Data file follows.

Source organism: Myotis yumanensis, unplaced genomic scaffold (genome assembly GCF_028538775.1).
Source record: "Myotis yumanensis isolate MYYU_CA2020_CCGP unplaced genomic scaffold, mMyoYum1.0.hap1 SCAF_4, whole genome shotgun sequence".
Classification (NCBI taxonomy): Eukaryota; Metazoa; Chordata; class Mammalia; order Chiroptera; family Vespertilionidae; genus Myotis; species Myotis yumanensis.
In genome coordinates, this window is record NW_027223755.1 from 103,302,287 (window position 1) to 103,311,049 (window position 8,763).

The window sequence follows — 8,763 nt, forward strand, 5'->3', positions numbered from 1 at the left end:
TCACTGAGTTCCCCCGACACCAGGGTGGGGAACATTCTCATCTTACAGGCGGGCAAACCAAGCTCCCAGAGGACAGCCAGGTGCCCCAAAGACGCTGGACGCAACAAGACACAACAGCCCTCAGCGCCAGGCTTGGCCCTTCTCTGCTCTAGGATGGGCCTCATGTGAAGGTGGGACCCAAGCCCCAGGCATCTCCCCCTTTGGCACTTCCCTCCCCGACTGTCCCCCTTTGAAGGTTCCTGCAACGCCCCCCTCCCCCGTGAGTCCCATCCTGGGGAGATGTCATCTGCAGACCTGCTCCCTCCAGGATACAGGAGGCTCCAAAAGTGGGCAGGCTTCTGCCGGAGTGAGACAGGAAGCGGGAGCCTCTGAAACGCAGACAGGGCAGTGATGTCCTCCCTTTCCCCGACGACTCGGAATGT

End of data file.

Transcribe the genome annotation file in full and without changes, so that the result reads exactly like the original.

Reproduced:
Source organism: Myotis yumanensis, unplaced genomic scaffold (genome assembly GCF_028538775.1).
Source record: "Myotis yumanensis isolate MYYU_CA2020_CCGP unplaced genomic scaffold, mMyoYum1.0.hap1 SCAF_4, whole genome shotgun sequence".
Classification (NCBI taxonomy): Eukaryota; Metazoa; Chordata; class Mammalia; order Chiroptera; family Vespertilionidae; genus Myotis; species Myotis yumanensis.
In genome coordinates, this window is record NW_027223755.1 from 103,302,287 (window position 1) to 103,311,049 (window position 8,763).

The window sequence follows — 8,763 nt, forward strand, 5'->3', positions numbered from 1 at the left end:
TCACTGAGTTCCCCCGACACCAGGGTGGGGAACATTCTCATCTTACAGGCGGGCAAACCAAGCTCCCAGAGGACAGCCAGGTGCCCCAAAGACGCTGGACGCAACAAGACACAACAGCCCTCAGCGCCAGGCTTGGCCCTTCTCTGCTCTAGGATGGGCCTCATGTGAAGGTGGGACCCAAGCCCCAGGCATCTCCCCCTTTGGCACTTCCCTCCCCGACTGTCCCCCTTTGAAGGTTCCTGCAACGCCCCCCTCCCCCGTGAGTCCCATCCTGGGGAGATGTCATCTGCAGACCTGCTCCCTCCAGGATACAGGAGGCTCCAAAAGTGGGCAGGCTTCTGCCGGAGTGAGACAGGAAGCGGGAGCCTCTGAAACGCAGACAGGGCAGTGATGTCCTCCCTTTCCCCGACGACTCGGAATGT